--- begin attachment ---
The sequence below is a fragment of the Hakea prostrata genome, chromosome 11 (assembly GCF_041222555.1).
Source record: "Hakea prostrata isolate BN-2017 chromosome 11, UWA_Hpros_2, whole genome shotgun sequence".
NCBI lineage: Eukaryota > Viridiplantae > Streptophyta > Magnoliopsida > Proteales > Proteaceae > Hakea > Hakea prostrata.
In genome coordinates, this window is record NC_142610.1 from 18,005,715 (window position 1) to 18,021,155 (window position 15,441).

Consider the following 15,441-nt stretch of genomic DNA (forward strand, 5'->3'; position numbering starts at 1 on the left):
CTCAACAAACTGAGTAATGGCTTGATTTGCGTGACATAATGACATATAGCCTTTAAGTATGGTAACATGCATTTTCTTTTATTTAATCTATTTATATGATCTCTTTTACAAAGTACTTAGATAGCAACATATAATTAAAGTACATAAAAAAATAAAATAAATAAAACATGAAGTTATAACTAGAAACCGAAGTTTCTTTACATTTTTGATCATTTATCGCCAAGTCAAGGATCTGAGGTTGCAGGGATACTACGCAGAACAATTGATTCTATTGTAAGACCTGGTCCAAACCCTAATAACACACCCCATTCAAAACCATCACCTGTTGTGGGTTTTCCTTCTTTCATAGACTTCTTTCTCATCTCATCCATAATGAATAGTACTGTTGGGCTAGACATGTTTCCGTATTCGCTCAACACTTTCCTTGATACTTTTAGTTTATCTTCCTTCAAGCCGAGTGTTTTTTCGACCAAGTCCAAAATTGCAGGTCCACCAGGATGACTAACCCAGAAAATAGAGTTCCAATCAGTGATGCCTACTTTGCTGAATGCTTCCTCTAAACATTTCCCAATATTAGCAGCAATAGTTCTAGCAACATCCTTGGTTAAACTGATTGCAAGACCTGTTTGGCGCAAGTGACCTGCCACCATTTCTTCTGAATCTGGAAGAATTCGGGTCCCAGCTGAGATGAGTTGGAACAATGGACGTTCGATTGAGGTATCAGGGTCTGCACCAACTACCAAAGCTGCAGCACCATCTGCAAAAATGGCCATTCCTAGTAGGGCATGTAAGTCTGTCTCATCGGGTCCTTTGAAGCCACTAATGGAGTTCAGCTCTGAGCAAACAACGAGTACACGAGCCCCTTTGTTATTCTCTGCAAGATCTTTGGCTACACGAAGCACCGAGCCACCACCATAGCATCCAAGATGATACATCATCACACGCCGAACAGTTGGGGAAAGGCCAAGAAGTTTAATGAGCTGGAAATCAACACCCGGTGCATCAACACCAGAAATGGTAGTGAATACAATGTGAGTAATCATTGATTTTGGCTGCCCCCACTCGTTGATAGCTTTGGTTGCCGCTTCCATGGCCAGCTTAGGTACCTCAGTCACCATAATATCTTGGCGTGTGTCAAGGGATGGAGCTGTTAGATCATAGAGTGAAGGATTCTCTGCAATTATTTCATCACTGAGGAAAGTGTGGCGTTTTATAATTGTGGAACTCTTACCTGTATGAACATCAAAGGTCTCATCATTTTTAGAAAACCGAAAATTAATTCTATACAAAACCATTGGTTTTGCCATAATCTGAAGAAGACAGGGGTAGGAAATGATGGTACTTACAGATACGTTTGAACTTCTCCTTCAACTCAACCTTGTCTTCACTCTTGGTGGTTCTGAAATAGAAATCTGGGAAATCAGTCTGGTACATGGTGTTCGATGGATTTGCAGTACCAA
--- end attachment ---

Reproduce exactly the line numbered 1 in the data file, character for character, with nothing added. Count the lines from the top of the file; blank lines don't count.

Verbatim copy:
The sequence below is a fragment of the Hakea prostrata genome, chromosome 11 (assembly GCF_041222555.1).